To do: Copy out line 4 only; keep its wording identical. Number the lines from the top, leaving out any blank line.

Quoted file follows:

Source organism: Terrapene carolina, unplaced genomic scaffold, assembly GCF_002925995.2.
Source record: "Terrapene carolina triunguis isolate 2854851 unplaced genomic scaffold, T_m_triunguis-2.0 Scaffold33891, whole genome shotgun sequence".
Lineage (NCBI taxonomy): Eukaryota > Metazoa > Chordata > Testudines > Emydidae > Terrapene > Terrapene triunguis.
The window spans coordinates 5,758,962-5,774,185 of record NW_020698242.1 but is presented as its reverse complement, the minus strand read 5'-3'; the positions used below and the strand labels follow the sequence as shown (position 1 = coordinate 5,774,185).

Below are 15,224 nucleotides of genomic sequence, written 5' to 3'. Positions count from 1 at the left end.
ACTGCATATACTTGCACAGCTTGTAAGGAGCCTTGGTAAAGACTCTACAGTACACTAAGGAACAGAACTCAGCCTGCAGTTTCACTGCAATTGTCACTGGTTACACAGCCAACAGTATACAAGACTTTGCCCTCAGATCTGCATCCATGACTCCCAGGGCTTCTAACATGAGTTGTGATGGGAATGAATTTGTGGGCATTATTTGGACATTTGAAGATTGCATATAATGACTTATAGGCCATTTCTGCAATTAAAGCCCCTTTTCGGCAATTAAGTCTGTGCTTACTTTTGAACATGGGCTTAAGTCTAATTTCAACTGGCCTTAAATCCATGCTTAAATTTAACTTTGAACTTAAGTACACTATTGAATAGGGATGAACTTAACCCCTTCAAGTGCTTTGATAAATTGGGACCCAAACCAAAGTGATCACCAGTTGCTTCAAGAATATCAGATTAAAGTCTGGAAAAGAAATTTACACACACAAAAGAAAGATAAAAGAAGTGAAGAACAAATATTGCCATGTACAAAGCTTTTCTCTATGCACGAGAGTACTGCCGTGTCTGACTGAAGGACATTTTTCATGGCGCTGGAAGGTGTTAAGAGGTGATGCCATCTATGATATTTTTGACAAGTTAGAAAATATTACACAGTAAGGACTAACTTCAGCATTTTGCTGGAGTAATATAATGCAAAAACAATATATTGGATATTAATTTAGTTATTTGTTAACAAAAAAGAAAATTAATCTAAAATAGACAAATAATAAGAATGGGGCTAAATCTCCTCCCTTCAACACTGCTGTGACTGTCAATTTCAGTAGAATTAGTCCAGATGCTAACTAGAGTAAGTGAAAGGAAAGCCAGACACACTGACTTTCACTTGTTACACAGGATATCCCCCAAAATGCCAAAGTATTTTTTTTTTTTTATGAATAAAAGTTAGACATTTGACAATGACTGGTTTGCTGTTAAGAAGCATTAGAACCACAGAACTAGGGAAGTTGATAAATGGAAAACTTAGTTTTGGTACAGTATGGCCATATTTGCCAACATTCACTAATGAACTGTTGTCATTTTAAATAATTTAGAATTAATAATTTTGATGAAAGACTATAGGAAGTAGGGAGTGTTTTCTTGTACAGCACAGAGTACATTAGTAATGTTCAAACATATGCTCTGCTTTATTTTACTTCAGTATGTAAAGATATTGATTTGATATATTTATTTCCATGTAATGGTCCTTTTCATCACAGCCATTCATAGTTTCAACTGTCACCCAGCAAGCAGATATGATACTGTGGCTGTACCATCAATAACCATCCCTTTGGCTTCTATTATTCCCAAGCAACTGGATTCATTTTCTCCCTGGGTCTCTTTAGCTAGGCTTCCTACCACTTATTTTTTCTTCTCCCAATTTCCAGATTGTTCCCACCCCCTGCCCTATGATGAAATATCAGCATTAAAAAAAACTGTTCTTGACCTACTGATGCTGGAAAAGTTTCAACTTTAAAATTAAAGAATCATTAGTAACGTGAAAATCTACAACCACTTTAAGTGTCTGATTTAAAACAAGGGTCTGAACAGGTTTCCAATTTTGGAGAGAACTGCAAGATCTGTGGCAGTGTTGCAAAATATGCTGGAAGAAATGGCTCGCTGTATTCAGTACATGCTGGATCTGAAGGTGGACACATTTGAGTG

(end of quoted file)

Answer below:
The window spans coordinates 5,758,962-5,774,185 of record NW_020698242.1 but is presented as its reverse complement, the minus strand read 5'-3'; the positions used below and the strand labels follow the sequence as shown (position 1 = coordinate 5,774,185).